The cat had kittens outside of Cleveland. I had a moment of panic driving over the SF-Oakland Bay Bridge since I hadn't planned where I was going to stay, but it all turned out alright. It was an adventure.

I'll admit I'm not sure I could do that way again today (30+ years later) but maybe if I were single with no kids...

I've moved lots of times since then, but they were all corporate relos after that.
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Old 01-04-2008, 08:42 AM
Location: Somewhere in Texas
5,230 posts, read 11,678,430 times
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Originally Posted by RoaminRed View Post
Of course it does. There's no reason to carry a gun while traveling unless you plan on hanging out at night in a bad area, or you are doing something illegal. I'm 45 and I've been traveling long distances by myself since I was 16, and I have never ever had any sort of problem from anyone. I've been all over the US, Canada, and all the way down into Central Mexico without incident. Yes, I'm also female, pale, and blonde, so I do stand out some of the places I've been and STILL haven't had a stitch of trouble.
Saying one wants to protect himself or herself is paranoia is absurd. I remember once when I was 21 and driving across the country, I had car trouble. My mom was with me and we had to pull into a rinky-dink service station in the middle of nowhere in the AZ desert. This was 36 years ago. We were both a bit unnerved because of the guys that were there gazing at me and then starting speaking in a foreign language. Let's just say they were very scary looking. They wouldn't take thier eyes off of me and needless to say, I was a bit uncomfortable. Nothing happened, thank God.

Statiscally, I will agree that usually one is safe when traveling, but things can and do happen. Good grief. People have handguns as protection in their own homes. That is supposed to be a person's total safe-haven, but when the nuts are out, one doesn't know who their next targets will be.

Anyway, I wouldn't plan to drive in a bad area, but there isalways the possiblity of taking a wrong turn. That happened once to me in Memphis, an awful experience for sure. Please, doing something illegal is why one should carry a gun? That's so ridiculous.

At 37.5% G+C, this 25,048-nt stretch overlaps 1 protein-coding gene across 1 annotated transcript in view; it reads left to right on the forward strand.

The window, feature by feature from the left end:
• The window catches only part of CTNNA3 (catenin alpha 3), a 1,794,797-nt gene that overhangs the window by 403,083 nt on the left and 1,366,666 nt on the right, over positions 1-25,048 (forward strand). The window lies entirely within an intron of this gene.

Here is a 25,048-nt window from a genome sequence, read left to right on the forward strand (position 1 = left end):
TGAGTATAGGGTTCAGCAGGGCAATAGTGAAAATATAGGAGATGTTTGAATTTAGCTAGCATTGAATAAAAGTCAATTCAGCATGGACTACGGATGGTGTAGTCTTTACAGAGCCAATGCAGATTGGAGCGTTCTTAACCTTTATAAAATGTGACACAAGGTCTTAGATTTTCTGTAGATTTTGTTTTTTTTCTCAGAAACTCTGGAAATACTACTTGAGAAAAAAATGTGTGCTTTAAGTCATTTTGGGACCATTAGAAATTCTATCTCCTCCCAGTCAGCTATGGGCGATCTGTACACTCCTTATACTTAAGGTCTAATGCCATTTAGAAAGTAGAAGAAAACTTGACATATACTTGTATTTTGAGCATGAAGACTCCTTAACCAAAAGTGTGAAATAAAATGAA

Of course, there is always a possibility of a vehicle breaking down in no man's land. No one should worry about that though. This country is full of law-abiding and caring citizens who would never hurt a dog let alone another human being. That just doesn't happen in America; we're all safe wherever we go.

P.S. I don't travel a lot but just for the record, I don't carry a cell phone or a gun.
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Old 01-29-2008, 10:44 PM
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Nancy, I just completed my relocation from NC to NE and overall, had a pretty good experience. I only had 3 weeks so it wasn't feasible for me to sell or give away everything. The first things I would do is figure out how much you can budget your move for. Include everything from packing supplies, hired help, truck/moving unit, gas, food, hotels, tolls, etc. Depending on how much money you have to spend, that may determine what you need to bring with you. If you have a larger budget to play with, you can go 2 ways: sell/give away everything and replace once you get out west or pay professionals to move your stuff if you have really nice furniture/sentimental stuff. I had a medium budget which was not enough to cover the cost to replace my belonging once I got to NE. I also didn't have enough money to pay pro movers. I went wtih the moving unit / packed myself / hired loaders and unloaders route. If my company didn't offer me a relocation package, I would have rented a truck w/ a dolly to tow my car. Sure I could have done that anyway but I'm really glad I didn't.
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Old 01-30-2008, 01:21 PM
Location: Oregon
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A friend of mine just moved back up to Portland from SoCal. She used a "POD". I had never heard of it, but they bring this mobile container to your house. You pack it your self, and when you're done you lock it up. They come get it, and take it to where you want it, and can store it until you are ready to have it delivered to the new place. YOu don't have to drive a truck or worry about getting there on same day as the movers, or have anyone else having access to your stuff since it is locked the whole time. She had it at her house for 2 weeks, packed it, and has had it in storage while she looks for a place. I'll be trying in the next time I move. I think you can have it for 30 days while you pack, so not so much stress about hurrying up top get everything in.
Good luck on your move. I'm originally from Oregon, so hope to be joining you back up there in future.